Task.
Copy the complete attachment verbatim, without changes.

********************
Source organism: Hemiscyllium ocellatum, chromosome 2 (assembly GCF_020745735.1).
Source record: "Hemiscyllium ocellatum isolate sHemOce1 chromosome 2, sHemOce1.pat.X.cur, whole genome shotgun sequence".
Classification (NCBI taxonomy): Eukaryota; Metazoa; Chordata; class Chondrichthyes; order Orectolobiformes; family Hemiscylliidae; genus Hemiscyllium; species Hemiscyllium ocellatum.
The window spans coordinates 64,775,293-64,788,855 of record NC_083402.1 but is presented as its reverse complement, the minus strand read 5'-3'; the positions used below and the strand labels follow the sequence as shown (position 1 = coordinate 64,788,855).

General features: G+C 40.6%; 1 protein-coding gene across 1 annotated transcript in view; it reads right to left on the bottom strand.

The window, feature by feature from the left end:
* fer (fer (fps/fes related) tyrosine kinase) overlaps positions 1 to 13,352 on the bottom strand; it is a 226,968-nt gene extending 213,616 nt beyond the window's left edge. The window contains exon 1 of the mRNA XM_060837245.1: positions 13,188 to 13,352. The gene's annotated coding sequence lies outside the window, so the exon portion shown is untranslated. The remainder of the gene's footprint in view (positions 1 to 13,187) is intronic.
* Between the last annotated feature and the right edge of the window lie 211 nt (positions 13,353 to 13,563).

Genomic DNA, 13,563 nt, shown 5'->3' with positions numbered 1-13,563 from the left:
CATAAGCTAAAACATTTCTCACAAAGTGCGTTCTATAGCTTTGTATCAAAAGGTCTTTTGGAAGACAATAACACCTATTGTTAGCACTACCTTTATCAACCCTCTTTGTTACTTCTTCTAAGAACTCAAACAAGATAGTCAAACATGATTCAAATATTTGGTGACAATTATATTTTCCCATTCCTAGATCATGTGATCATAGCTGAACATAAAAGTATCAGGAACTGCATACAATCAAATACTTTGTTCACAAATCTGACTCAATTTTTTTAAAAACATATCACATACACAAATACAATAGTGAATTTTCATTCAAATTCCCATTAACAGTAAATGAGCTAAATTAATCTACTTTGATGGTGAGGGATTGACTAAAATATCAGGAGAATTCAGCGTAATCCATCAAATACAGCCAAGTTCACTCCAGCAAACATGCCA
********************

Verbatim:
Source organism: Hemiscyllium ocellatum, chromosome 2 (assembly GCF_020745735.1).
Source record: "Hemiscyllium ocellatum isolate sHemOce1 chromosome 2, sHemOce1.pat.X.cur, whole genome shotgun sequence".
Classification (NCBI taxonomy): Eukaryota; Metazoa; Chordata; class Chondrichthyes; order Orectolobiformes; family Hemiscylliidae; genus Hemiscyllium; species Hemiscyllium ocellatum.
The window spans coordinates 64,775,293-64,788,855 of record NC_083402.1 but is presented as its reverse complement, the minus strand read 5'-3'; the positions used below and the strand labels follow the sequence as shown (position 1 = coordinate 64,788,855).

General features: G+C 40.6%; 1 protein-coding gene across 1 annotated transcript in view; it reads right to left on the bottom strand.

The window, feature by feature from the left end:
* fer (fer (fps/fes related) tyrosine kinase) overlaps positions 1 to 13,352 on the bottom strand; it is a 226,968-nt gene extending 213,616 nt beyond the window's left edge. The window contains exon 1 of the mRNA XM_060837245.1: positions 13,188 to 13,352. The gene's annotated coding sequence lies outside the window, so the exon portion shown is untranslated. The remainder of the gene's footprint in view (positions 1 to 13,187) is intronic.
* Between the last annotated feature and the right edge of the window lie 211 nt (positions 13,353 to 13,563).

Genomic DNA, 13,563 nt, shown 5'->3' with positions numbered 1-13,563 from the left:
CATAAGCTAAAACATTTCTCACAAAGTGCGTTCTATAGCTTTGTATCAAAAGGTCTTTTGGAAGACAATAACACCTATTGTTAGCACTACCTTTATCAACCCTCTTTGTTACTTCTTCTAAGAACTCAAACAAGATAGTCAAACATGATTCAAATATTTGGTGACAATTATATTTTCCCATTCCTAGATCATGTGATCATAGCTGAACATAAAAGTATCAGGAACTGCATACAATCAAATACTTTGTTCACAAATCTGACTCAATTTTTTTAAAAACATATCACATACACAAATACAATAGTGAATTTTCATTCAAATTCCCATTAACAGTAAATGAGCTAAATTAATCTACTTTGATGGTGAGGGATTGACTAAAATATCAGGAGAATTCAGCGTAATCCATCAAATACAGCCAAGTTCACTCCAGCAAACATGCCA